Russia and Canada have agreed to resolve a dispute over the Lomonosov Ridge in the Arctic Ocean using the United Nations Convention on the Law of the Sea. The Lomonosov Ridge stretches some 1,800 kilometers from the New Siberian Islands over the central part of the ocean to Ellesmere Island of the Canadian Arctic islands. The vast hydrocarbon deposits that will become more accessible as rising global temperatures lead to a reduction in sea ice have brought the Arctic to the center of geopolitical wrangling between the United States, Russia, Canada, Norway, and Denmark. Read more about the dispute from NetNewsPublisher.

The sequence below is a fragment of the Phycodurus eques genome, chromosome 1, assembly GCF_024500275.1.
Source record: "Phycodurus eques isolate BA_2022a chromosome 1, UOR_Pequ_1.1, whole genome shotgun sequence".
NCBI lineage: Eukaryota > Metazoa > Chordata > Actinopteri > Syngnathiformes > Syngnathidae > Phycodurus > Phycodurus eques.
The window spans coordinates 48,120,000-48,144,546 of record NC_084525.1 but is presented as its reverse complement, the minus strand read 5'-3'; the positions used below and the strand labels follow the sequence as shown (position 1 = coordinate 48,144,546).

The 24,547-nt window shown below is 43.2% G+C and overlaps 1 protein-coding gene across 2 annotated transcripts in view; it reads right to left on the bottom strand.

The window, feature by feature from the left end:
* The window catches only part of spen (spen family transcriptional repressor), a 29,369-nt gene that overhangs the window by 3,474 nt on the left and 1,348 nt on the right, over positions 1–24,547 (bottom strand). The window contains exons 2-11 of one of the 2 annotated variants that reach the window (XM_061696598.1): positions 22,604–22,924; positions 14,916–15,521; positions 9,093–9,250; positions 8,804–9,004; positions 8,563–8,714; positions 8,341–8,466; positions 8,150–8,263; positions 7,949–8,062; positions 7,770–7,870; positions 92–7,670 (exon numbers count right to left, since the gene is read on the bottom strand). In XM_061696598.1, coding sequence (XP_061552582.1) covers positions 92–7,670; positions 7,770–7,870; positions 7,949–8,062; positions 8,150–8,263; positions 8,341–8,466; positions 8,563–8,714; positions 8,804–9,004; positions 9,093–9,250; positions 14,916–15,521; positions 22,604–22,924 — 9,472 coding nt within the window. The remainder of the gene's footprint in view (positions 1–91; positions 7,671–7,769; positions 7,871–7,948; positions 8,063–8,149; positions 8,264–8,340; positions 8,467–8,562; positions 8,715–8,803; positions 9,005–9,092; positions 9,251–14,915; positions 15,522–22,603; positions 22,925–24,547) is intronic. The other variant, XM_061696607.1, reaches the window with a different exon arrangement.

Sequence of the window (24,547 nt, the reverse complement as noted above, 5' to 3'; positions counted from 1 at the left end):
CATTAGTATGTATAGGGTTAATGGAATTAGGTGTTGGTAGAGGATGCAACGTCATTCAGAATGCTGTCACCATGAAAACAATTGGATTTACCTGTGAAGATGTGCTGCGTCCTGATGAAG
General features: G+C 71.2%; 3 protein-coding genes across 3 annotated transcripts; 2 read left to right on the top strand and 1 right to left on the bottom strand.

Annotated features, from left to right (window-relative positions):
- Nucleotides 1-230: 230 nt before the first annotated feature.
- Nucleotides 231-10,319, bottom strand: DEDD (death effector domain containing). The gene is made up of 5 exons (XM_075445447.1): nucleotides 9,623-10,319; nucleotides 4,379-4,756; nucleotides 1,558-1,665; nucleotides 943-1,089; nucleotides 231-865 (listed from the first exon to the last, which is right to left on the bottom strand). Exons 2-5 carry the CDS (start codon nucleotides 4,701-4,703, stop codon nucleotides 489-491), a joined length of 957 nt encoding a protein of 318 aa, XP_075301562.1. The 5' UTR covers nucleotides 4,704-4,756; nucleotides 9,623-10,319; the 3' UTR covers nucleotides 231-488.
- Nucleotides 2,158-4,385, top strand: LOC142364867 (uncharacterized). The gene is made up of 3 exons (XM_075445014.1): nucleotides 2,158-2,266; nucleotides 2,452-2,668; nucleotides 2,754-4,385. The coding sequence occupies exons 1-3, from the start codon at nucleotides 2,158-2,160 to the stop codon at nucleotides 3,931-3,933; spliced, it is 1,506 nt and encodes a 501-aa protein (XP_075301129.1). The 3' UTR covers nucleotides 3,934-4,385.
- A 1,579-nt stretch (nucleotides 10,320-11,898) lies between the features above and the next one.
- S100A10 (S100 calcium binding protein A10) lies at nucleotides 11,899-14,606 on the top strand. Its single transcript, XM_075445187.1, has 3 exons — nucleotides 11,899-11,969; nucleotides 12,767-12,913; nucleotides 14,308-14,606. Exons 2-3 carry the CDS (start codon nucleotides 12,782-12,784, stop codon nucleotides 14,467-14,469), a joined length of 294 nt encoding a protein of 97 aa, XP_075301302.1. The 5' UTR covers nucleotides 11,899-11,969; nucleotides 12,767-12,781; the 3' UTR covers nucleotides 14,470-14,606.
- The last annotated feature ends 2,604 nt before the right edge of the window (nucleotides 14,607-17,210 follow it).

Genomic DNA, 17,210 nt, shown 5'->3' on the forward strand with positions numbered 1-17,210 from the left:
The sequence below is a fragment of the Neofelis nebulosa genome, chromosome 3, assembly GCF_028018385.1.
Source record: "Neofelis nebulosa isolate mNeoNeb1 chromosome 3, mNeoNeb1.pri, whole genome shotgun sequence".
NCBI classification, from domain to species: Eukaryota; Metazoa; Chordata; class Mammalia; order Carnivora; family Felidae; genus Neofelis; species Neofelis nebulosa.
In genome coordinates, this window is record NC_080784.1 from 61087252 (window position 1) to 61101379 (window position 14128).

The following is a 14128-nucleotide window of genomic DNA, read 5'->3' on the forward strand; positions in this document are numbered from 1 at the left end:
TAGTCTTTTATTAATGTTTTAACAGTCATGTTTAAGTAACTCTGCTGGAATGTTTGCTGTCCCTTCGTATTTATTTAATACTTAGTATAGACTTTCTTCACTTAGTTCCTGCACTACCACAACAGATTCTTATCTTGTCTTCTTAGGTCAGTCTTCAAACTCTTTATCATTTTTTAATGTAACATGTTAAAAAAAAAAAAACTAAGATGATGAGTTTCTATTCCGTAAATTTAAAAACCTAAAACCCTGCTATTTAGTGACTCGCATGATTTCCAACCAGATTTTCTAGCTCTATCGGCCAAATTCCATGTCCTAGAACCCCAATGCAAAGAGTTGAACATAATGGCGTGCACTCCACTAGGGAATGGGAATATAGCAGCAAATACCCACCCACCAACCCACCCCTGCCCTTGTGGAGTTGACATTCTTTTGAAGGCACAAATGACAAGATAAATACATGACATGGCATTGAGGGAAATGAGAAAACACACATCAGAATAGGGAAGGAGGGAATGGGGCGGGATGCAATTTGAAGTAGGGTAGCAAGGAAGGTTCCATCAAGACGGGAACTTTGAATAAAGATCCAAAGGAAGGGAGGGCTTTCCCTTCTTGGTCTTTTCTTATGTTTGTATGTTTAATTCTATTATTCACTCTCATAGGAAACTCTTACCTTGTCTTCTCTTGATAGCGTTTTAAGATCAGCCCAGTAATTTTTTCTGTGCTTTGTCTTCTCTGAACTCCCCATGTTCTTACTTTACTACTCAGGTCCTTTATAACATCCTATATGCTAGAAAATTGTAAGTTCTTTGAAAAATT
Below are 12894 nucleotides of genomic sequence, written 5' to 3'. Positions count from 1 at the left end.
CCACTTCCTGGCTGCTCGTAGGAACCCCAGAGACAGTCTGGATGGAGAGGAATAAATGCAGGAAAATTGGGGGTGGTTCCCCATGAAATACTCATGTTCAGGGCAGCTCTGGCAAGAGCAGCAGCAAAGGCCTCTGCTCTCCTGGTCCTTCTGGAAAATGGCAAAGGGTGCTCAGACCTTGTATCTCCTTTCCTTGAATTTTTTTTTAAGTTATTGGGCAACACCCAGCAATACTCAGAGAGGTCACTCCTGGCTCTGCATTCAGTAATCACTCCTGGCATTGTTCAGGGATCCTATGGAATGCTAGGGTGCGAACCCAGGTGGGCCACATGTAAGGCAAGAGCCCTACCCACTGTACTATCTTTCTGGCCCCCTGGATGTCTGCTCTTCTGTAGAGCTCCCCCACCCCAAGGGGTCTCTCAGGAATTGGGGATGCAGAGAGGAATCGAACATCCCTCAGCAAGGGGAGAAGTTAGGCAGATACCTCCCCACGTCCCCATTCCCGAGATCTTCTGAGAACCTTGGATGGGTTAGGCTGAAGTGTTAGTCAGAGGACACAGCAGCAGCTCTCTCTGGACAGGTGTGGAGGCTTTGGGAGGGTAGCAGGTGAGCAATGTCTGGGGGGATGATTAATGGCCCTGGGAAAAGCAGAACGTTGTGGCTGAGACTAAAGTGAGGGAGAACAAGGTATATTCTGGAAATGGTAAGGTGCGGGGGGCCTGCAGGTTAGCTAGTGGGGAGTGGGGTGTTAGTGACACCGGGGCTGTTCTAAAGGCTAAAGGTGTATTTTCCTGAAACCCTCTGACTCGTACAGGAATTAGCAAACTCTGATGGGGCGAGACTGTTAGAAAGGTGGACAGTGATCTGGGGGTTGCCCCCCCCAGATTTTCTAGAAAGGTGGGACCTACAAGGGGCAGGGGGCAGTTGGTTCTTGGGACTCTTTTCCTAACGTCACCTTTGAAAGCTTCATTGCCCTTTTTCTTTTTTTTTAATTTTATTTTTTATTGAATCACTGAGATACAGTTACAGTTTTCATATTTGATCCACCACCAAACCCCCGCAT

Many European companies that publicly embrace workers' rights under global labor standards nevertheless undermine workers' rights in their US operations, says Human Rights Watch. The 128-page report, "A Strange Case: Violations of Workers' Freedom of Association in the United States by European Multinational Corporations," looks at companies from across Europe, including German T-Mobile and DHL, and British supermarket chain Tesco. The report recommends stronger oversight by European headquarters of US managers' practices; stronger standards-setting and complaint mechanisms by international organizations such as the International Labor Organization (ILO) and the Organization for Economic Cooperation and Development (OECD); and stronger action by European governments and the European Union to require adherence to international standards by European firms. Read more from The Independent.